The gags are funnier than ever, but it’s getting harder to stay invested in this weirdly conceived world of monsters.
The animated world of Hotel Transylvania is a nice place to visit, but it sure would be exhausting to live there.
As directed by Genndy Tartakovsky (Samurai Jack), these family-friendly comedies offer a manic alternative to the relatively grounded, emotional storytelling of Pixar. His world of monsters is completely elastic, prone to wild gesticulations, explosive sight gags and childish outbursts. Everything they do is huge, even though their stories are usually the thinnest possible excuse to get them out of the house… or, you know, the hotel.
Hotel Transylvania 3: Summer Vacation once again stars Adam Sandler as Count Dracula, a vampire who runs a lavish getaway for monsters, so they can escape their constant persecution by humanity. In the first film, Dracula had to come to terms with his daughter Mavis (Selena Gomez) falling in love with a human, Johnny (Andy Samberg). It was just enough plot to justify a fast-paced and hilarious tour of the hotel and introduce us to its many wacky residents, including a long-suffering family of werewolves and a cheerful, but incredibly pyrophoric Frankenstein monster.
Now, two sequels later, it’s Dracula’s turn to fall in love. Hotel Transylvania 3 begins with Dracula, surrounded by weddings and living with his happily married daughter, feeling the powerful pang of loneliness. Mavis, confusing her father’s anxiety for work-related stress, decides to book them on a cruise for monsters that runs from the Bermuda Triangle to the lost city of Atlantis, where Dracula meets Captain Ericka (Kathryn Hahn) and – wouldn’t you know it? – immediately falls in love.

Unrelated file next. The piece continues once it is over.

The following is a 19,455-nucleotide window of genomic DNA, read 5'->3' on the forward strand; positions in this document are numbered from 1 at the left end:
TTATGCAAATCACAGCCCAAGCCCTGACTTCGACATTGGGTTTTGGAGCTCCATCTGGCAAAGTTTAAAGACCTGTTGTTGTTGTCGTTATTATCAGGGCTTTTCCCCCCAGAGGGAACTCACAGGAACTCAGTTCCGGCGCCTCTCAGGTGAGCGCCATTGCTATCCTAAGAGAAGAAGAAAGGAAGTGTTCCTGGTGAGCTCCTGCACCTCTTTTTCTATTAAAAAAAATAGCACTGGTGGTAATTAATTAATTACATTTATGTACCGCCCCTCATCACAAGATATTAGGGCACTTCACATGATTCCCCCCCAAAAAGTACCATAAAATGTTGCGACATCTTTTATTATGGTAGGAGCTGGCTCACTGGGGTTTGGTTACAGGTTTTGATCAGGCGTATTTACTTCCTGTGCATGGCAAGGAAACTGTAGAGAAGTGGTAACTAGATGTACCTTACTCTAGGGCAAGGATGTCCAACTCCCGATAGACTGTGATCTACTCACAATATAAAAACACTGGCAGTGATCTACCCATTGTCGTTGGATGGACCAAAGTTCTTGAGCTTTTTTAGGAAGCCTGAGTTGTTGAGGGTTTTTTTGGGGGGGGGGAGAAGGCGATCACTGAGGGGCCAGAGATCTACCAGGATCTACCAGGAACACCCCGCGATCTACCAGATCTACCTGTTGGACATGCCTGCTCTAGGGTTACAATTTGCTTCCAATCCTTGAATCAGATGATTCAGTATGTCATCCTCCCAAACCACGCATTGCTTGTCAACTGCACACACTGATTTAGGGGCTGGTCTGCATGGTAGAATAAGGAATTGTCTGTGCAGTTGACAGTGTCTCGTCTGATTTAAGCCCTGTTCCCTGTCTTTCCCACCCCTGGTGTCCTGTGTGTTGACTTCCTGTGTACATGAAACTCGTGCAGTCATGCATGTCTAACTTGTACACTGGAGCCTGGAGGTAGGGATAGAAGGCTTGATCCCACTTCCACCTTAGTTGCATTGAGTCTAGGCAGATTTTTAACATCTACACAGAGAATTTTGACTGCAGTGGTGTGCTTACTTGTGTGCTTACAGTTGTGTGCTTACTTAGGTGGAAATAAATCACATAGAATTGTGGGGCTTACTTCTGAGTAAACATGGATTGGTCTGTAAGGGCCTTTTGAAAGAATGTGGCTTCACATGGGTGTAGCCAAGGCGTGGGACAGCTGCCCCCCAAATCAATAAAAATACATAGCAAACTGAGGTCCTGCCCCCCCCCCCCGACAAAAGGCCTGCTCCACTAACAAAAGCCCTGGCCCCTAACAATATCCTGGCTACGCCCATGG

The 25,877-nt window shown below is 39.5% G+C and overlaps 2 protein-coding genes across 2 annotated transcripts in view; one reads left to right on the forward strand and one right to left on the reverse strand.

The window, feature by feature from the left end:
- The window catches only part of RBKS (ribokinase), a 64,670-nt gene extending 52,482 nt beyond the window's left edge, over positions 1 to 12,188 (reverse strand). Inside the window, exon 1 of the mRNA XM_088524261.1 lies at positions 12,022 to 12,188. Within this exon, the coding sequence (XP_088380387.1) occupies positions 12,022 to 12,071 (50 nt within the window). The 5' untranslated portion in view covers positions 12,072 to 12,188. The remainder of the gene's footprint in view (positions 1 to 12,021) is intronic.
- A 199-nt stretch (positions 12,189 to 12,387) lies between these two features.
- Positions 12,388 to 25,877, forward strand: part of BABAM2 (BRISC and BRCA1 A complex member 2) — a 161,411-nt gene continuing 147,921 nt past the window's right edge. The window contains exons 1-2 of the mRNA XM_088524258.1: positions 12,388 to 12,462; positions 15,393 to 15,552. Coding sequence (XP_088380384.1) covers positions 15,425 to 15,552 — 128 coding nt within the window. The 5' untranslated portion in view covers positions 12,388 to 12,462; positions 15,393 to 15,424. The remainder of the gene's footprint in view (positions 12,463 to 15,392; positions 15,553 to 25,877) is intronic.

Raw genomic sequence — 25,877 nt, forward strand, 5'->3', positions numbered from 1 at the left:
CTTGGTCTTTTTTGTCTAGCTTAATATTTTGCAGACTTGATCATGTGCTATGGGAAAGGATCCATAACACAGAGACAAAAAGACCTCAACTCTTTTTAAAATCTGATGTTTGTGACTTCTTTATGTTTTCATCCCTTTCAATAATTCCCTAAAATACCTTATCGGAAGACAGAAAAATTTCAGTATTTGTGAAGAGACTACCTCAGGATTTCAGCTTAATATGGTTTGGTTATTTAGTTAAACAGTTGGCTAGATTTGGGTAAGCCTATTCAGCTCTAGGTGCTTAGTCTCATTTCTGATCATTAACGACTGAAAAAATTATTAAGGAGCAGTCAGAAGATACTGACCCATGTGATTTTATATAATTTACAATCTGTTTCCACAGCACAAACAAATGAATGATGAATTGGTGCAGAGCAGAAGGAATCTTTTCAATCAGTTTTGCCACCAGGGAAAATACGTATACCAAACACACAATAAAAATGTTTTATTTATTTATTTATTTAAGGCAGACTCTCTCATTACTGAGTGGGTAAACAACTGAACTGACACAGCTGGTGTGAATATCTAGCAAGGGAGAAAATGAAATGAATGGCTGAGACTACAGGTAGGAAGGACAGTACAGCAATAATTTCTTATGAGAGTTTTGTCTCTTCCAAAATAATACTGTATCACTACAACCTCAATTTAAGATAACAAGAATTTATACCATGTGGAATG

The gag is that Ericka isn’t just the ship’s captain, she’s also the great-granddaughter of Abraham Van Helsing, and she has lured Dracula and all the other monsters to their deadly doom. While Dracula tries to woo her, she’s using every Wile E. Coyote trick at her disposal to murder him. It always backfires, and it is always – ALWAYS – completely hilarious.
Like the other Hotel Transylvania movies, the third installment is at its best when it’s just a delivery system for the gags. A dance routine where Dracula and Blobby (a friendly version of The Blob) try to strut around the boat like they’ve got Saturday Night Fever is constantly interrupted by Ericka’s murderous schemes, but her killing blows inevitably and accidentally always hit Blobby instead, who keeps bouncing back because he’s basically just a ball of goo. The comic timing is superb, so it never stops being funny.
The visual ingenuity of Hotel Transylvania 3 is easily the most impressive of the series, with new locations, inspired monster sight gags and bizarre walk-cycles each competing for your attention. You might just laugh so hard that you ignore how uninspired the rest of this movie really is.
It’s reasonable to say that after three films we do have some genuine investment in these characters, and we do care – at least a little bit – about what happens to them. Which means that the haphazard storytelling of this franchise, and the strange dedication it has to plot points like “zings” (actual, 100% love at first sight) can actively interfere with our engagement. One of the early jokes in Hotel Transylvania 3 features Dracula using an online dating app for monsters. But what’s the point of a casual monster dating app if the only love they’re ever looking for is a “zing,” which is instantaneous, and is only supposed to happen once in a lifetime?
The whole “zing” scenario feels like a flimsy narrative shortcut, a way to get the characters to fall in love without putting in any genuine work. A character falls for another character, almost always the same type of monster (or, failing that, the same body type) and they immediately get married. We’re supposed to be invested in Dracula’s romantic well-being but we’re also supposed to accept an antiquated, arguably unhealthy romantic ideal for him and his new, homicidal girlfriend. The weird bylaws of this universe contradict the story they’re trying to tell, and the theme they’re trying to sell, and the more you think about it, the more frustrating it seems.
Fortunately, Hotel Transylvania 3: Summer Vacation does a good job of distracting you from serious thoughts. It’s the most fast-paced and comedically inspired entry in the series, even though the support system for all these delightful jokes is looking pretty wobbly.